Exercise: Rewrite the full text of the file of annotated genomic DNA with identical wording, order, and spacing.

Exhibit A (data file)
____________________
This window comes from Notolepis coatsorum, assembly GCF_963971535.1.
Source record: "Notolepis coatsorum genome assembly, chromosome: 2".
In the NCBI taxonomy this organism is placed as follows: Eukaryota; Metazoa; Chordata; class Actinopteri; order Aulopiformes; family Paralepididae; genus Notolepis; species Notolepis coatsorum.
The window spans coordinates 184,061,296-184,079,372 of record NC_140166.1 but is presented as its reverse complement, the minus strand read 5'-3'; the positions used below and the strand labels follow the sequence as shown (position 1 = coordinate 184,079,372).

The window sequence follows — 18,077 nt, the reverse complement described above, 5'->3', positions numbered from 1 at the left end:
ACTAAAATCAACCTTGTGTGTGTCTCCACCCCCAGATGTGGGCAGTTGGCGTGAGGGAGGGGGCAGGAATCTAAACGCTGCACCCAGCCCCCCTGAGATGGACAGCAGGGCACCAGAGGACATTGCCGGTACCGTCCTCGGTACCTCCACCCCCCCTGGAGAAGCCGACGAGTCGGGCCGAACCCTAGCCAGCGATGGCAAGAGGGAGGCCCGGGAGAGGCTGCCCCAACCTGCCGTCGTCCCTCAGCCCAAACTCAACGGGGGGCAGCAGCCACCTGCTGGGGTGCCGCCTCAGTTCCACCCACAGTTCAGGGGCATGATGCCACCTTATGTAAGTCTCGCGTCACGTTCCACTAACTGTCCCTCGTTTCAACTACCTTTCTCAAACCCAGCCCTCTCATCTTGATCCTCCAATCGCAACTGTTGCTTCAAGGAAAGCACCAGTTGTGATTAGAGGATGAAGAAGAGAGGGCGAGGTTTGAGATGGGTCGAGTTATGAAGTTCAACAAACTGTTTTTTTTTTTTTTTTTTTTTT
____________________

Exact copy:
This window comes from Notolepis coatsorum, assembly GCF_963971535.1.
Source record: "Notolepis coatsorum genome assembly, chromosome: 2".
In the NCBI taxonomy this organism is placed as follows: Eukaryota; Metazoa; Chordata; class Actinopteri; order Aulopiformes; family Paralepididae; genus Notolepis; species Notolepis coatsorum.
The window spans coordinates 184,061,296-184,079,372 of record NC_140166.1 but is presented as its reverse complement, the minus strand read 5'-3'; the positions used below and the strand labels follow the sequence as shown (position 1 = coordinate 184,079,372).

The window sequence follows — 18,077 nt, the reverse complement described above, 5'->3', positions numbered from 1 at the left end:
ACTAAAATCAACCTTGTGTGTGTCTCCACCCCCAGATGTGGGCAGTTGGCGTGAGGGAGGGGGCAGGAATCTAAACGCTGCACCCAGCCCCCCTGAGATGGACAGCAGGGCACCAGAGGACATTGCCGGTACCGTCCTCGGTACCTCCACCCCCCCTGGAGAAGCCGACGAGTCGGGCCGAACCCTAGCCAGCGATGGCAAGAGGGAGGCCCGGGAGAGGCTGCCCCAACCTGCCGTCGTCCCTCAGCCCAAACTCAACGGGGGGCAGCAGCCACCTGCTGGGGTGCCGCCTCAGTTCCACCCACAGTTCAGGGGCATGATGCCACCTTATGTAAGTCTCGCGTCACGTTCCACTAACTGTCCCTCGTTTCAACTACCTTTCTCAAACCCAGCCCTCTCATCTTGATCCTCCAATCGCAACTGTTGCTTCAAGGAAAGCACCAGTTGTGATTAGAGGATGAAGAAGAGAGGGCGAGGTTTGAGATGGGTCGAGTTATGAAGTTCAACAAACTGTTTTTTTTTTTTTTTTTTTTTT